Corrections or additions?

This article was prepared for the September 29, 2004 issue of U.S.

1 Newspaper. All rights reserved.

U.S.1’s Annual Traffic Survey

Some people yearn for the good old days when cars did not clog Route

1. But upon reflection, one wonders how good those olden days really

were. Two centuries ago, they didn’t have the traffic jams that we all

talk about today, but you did have to pay money, relatively big money

for those times, says Bob Yuell, executive director of the Plainsboro

Historical Society, who will lecture on the 200-year history of Route

1 on Saturday, October 2, at 7:30 p.m. at the Plainsboro Municipal

Building. (Call 609-799-9040 for information.)

Yuell recounts how, in 1804, a stock company had issued shares to

raise money for constructing a private toll dirt road. When completed

three years later, it was a two-lane gravel road with at least three

toll gates, and it made a profit. No wonder – the toll was two cents a

mile for a horse and carriage traveling the 25-mile stretch between

Trenton and New Brunswick. Fifty cents, in 1807, was a lot of money.

On May 14, 1903, the road was ceded to the State of New Jersey, and

the road expanded from two lanes to three (the famous death-passing

lane, says Yuell, in which cars from opposing directions shared a

center lane for passing), then to four and to six lanes over the

years.

"During rush hour," says Yuell, "it is a six-lane parking lot." (The

historian, a retired computer specialist for Johnson & Johnson, is

obviously being hyperbolic: Yuell himself has been one of the drivers

who clocked the times for U.S. 1’s annual issue, which shows that

traffic is still moving, and in some years actually moving faster.)

The brave souls who did that task this year were Marie Rendine, T. J.

Lee, William Vandegrift, Barbara Fox, and Richard K. Rein.)

This year our drivers found that two of the biggest bottlenecks are,

no surprise, at Nassau Park and at the Harrison/Washington Road

juggernaut. Joe Fiordaliso, spokesperson for the New Jersey Department

of Transportation, promises that the Nassau Park signal will be

removed by the original commitment date, before Thanksgiving and the

holiday shopping rush.

"We will have the final traffic configuration ready and traffic will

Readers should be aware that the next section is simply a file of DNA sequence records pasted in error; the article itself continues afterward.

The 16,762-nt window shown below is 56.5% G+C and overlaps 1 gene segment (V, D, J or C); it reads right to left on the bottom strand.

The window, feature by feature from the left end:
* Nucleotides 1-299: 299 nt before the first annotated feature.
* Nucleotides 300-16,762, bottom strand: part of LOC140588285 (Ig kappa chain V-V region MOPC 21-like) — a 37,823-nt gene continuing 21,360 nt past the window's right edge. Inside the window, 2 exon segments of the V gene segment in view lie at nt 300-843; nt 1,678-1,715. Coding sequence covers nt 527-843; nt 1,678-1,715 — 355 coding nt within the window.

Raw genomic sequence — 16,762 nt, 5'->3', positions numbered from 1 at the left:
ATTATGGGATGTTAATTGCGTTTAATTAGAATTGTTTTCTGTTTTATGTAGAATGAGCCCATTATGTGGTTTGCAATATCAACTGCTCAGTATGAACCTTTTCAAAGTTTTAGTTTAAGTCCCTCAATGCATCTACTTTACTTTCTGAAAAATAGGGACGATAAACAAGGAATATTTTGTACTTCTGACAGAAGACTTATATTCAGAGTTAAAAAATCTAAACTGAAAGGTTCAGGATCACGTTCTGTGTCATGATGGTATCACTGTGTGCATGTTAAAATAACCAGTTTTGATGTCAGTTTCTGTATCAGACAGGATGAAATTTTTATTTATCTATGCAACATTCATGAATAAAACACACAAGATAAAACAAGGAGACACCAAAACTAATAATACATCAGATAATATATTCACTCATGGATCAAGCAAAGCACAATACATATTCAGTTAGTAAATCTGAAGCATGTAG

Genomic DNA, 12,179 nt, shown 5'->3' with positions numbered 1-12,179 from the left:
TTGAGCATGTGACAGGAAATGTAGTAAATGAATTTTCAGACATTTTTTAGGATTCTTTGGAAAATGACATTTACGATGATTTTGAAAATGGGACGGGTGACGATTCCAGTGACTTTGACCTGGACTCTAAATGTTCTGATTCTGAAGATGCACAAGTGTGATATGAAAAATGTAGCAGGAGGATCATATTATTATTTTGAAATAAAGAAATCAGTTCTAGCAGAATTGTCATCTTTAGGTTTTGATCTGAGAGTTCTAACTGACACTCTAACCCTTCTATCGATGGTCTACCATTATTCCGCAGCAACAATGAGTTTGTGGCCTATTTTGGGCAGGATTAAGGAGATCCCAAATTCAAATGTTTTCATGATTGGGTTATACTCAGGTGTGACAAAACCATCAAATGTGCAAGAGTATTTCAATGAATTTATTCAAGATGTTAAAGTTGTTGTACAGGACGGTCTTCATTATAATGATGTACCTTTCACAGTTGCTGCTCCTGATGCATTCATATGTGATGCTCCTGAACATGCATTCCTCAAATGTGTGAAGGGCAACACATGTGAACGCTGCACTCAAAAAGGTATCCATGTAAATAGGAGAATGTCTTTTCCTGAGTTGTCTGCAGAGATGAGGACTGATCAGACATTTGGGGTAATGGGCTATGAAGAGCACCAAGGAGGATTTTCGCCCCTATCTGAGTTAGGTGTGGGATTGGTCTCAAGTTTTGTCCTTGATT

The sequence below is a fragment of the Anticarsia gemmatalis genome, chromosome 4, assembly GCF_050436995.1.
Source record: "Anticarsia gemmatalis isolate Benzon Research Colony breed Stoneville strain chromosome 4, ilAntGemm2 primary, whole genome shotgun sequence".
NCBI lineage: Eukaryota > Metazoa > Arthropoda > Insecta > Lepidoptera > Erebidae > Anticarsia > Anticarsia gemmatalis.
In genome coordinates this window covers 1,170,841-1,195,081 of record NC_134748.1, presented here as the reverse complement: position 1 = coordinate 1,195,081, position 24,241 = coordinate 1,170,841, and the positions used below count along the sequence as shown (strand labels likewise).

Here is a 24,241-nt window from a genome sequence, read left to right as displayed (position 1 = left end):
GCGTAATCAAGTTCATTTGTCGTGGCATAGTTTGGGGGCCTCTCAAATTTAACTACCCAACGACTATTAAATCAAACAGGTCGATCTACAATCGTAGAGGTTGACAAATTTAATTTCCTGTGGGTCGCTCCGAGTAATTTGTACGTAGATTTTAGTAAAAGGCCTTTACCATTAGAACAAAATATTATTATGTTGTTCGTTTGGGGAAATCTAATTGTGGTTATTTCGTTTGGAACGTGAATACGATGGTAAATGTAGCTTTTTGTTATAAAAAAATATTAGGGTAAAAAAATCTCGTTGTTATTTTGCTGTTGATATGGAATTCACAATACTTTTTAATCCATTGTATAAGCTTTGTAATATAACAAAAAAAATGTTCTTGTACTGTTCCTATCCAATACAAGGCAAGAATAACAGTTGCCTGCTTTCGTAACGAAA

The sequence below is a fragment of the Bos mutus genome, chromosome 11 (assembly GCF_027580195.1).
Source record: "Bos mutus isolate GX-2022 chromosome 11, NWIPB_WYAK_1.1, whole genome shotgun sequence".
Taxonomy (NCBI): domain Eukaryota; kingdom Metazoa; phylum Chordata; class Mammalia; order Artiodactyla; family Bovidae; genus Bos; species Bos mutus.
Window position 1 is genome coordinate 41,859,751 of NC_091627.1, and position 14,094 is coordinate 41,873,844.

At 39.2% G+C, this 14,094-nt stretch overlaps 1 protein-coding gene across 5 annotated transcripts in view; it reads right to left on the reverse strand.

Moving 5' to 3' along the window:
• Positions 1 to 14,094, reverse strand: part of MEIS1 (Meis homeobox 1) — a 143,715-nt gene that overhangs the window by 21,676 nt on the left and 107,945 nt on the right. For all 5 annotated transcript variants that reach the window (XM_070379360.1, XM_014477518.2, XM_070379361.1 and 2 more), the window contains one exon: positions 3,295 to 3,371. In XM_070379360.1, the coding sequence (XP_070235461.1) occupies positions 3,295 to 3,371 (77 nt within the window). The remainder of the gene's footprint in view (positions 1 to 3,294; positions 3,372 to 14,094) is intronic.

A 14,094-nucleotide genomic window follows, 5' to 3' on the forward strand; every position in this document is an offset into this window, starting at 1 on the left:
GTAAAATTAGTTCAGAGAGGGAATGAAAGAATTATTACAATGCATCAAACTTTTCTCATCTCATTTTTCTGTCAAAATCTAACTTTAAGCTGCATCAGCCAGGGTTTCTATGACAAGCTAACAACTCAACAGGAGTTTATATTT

be moving through Route 1/Nassau Park as promised," says Fiordaliso.

"The concrete barriers make the project look as if it as not

progressed as far as it has," he says. "But we have not lost a

significant number of days due to the weather."

The DOT hopes that removing the Nassau Park traffic signal will unplug

the morning rush bottleneck, which is a real safety hazard because of

the back-up on I-295/95 to get onto Route 1 North. Drivers going in

excess of 60 miles-per-hour encounter cars, at a dead stop, lined up

to make their exit. With the Nassau Park light gone, the first traffic

signal that northbound motorists will encounter is at Carnegie

Boulevard.

The $2.4 million project is creating a new frontage road to run

parallel to three lanes of Route 1 North. Similar to the frontage road

along Route 1 near MarketFair, it will allow a free flow of

slower-going traffic from Route 1 into the back entrance of the

shopping center from Quakerbridge Road near Province Line Road.

Southbound Route 1 traffic will still be able to enter the shopping

center by making a right-hand turn, but drivers exiting the shopping

center onto Route 1 will only be able to travel south. Traffic signals

at the current back entrance of the shopping center (on Nassau Park

Boulevard and Quakerbridge Road) are being synchronized with the

traffic signals within the shopping center.

Utility, curb, and deceleration lane changes are being created on

Route 1 North near Quakerbridge Mall to ease the movement of vehicles

in the right lane. Next month the deceleration lane on the exit ramp

from I-95 North to Route 1 is supposed to be lengthened, and the Route

1 and Quakerbridge Road interchange is to be repaved.

Whatever happened to the plans to ease traffic at Washington Road and

Harrison Street with the project named the Millstone Bypass? The DOT

announced its preferred alternative but no start date is in sight and,

in fact, with all the upheaval in state administration there is no

guarantee that the money will be budgeted soon.

Just to refresh all memories: DOT’s preferred alternative – which

could cost between $65 million and $120 million when all is said and

done – calls for Route 1 to be depressed below grade in an underpass

at Washington Road. Also, a new overpass would be constructed near

Harrison Street, and a new road near the Princeton Junction train

station, the Vaughn Drive connector, would link Alexander and

Washington roads.

The approved plan did not include the actual Millstone Bypass,

officially termed the "east-side connector," which would have

re-routed Route 571 traffic off of Washington Road at the railroad

bridge and linked it to the overpass at Harrison Street through the

Sarnoff Corporation’s property. Nevertheless, West Windsor hopes that

the bypass can still be built in conjunction with Sarnoff

Corporation’s development plans.

"We are proceeding with design in conformance with the settlement

agreement and the EIS process," says Fiordaliso, but he also says it

has no estimated time of completion. Commuters can only hope that it

is completed in our time frame, and not that of some future historical

society.


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